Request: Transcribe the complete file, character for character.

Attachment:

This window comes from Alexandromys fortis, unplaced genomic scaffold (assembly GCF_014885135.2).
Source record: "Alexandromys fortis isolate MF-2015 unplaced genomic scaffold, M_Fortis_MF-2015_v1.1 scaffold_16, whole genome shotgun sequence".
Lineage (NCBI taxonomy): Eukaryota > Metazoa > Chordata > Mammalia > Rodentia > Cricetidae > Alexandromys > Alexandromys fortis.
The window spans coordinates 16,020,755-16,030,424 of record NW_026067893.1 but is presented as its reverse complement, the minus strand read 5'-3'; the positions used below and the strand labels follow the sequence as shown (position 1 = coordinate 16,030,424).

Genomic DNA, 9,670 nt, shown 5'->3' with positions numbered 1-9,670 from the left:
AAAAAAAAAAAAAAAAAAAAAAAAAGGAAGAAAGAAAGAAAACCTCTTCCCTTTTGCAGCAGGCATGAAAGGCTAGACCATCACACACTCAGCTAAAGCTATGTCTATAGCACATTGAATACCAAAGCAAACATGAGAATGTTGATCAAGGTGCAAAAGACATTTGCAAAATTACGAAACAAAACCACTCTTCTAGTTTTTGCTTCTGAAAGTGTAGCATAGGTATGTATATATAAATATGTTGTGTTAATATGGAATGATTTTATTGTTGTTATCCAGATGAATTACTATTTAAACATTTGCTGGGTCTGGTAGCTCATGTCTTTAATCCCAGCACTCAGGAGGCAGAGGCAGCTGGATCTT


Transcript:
This window comes from Alexandromys fortis, unplaced genomic scaffold (assembly GCF_014885135.2).
Source record: "Alexandromys fortis isolate MF-2015 unplaced genomic scaffold, M_Fortis_MF-2015_v1.1 scaffold_16, whole genome shotgun sequence".
Lineage (NCBI taxonomy): Eukaryota > Metazoa > Chordata > Mammalia > Rodentia > Cricetidae > Alexandromys > Alexandromys fortis.
The window spans coordinates 16,020,755-16,030,424 of record NW_026067893.1 but is presented as its reverse complement, the minus strand read 5'-3'; the positions used below and the strand labels follow the sequence as shown (position 1 = coordinate 16,030,424).

Genomic DNA, 9,670 nt, shown 5'->3' with positions numbered 1-9,670 from the left:
AAAAAAAAAAAAAAAAAAAAAAAAAGGAAGAAAGAAAGAAAACCTCTTCCCTTTTGCAGCAGGCATGAAAGGCTAGACCATCACACACTCAGCTAAAGCTATGTCTATAGCACATTGAATACCAAAGCAAACATGAGAATGTTGATCAAGGTGCAAAAGACATTTGCAAAATTACGAAACAAAACCACTCTTCTAGTTTTTGCTTCTGAAAGTGTAGCATAGGTATGTATATATAAATATGTTGTGTTAATATGGAATGATTTTATTGTTGTTATCCAGATGAATTACTATTTAAACATTTGCTGGGTCTGGTAGCTCATGTCTTTAATCCCAGCACTCAGGAGGCAGAGGCAGCTGGATCTT